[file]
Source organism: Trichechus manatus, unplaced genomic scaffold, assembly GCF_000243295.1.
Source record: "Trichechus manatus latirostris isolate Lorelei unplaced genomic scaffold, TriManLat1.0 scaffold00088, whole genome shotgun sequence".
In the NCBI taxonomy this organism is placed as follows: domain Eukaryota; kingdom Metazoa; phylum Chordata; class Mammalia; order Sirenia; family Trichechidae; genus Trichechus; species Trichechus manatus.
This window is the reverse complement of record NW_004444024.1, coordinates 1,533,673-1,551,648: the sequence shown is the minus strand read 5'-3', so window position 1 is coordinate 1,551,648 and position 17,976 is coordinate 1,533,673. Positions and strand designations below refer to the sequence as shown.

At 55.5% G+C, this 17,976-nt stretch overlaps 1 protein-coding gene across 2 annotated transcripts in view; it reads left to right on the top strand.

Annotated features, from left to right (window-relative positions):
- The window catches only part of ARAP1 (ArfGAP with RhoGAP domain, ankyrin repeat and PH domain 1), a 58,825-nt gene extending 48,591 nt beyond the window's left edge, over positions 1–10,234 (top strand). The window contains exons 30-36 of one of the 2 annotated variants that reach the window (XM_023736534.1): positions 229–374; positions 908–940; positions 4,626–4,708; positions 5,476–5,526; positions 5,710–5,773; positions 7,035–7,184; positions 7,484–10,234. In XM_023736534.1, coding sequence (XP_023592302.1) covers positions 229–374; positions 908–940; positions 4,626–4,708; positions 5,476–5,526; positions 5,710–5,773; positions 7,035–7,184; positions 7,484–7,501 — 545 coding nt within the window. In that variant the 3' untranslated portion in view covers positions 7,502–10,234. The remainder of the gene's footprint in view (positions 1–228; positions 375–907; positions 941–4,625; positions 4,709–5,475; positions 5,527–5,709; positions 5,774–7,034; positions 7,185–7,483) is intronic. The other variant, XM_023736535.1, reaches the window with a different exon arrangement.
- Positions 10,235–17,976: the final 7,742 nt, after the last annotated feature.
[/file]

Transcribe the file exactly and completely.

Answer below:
Source organism: Trichechus manatus, unplaced genomic scaffold, assembly GCF_000243295.1.
Source record: "Trichechus manatus latirostris isolate Lorelei unplaced genomic scaffold, TriManLat1.0 scaffold00088, whole genome shotgun sequence".
In the NCBI taxonomy this organism is placed as follows: domain Eukaryota; kingdom Metazoa; phylum Chordata; class Mammalia; order Sirenia; family Trichechidae; genus Trichechus; species Trichechus manatus.
This window is the reverse complement of record NW_004444024.1, coordinates 1,533,673-1,551,648: the sequence shown is the minus strand read 5'-3', so window position 1 is coordinate 1,551,648 and position 17,976 is coordinate 1,533,673. Positions and strand designations below refer to the sequence as shown.

At 55.5% G+C, this 17,976-nt stretch overlaps 1 protein-coding gene across 2 annotated transcripts in view; it reads left to right on the top strand.

Annotated features, from left to right (window-relative positions):
- The window catches only part of ARAP1 (ArfGAP with RhoGAP domain, ankyrin repeat and PH domain 1), a 58,825-nt gene extending 48,591 nt beyond the window's left edge, over positions 1–10,234 (top strand). The window contains exons 30-36 of one of the 2 annotated variants that reach the window (XM_023736534.1): positions 229–374; positions 908–940; positions 4,626–4,708; positions 5,476–5,526; positions 5,710–5,773; positions 7,035–7,184; positions 7,484–10,234. In XM_023736534.1, coding sequence (XP_023592302.1) covers positions 229–374; positions 908–940; positions 4,626–4,708; positions 5,476–5,526; positions 5,710–5,773; positions 7,035–7,184; positions 7,484–7,501 — 545 coding nt within the window. In that variant the 3' untranslated portion in view covers positions 7,502–10,234. The remainder of the gene's footprint in view (positions 1–228; positions 375–907; positions 941–4,625; positions 4,709–5,475; positions 5,527–5,709; positions 5,774–7,034; positions 7,185–7,483) is intronic. The other variant, XM_023736535.1, reaches the window with a different exon arrangement.
- Positions 10,235–17,976: the final 7,742 nt, after the last annotated feature.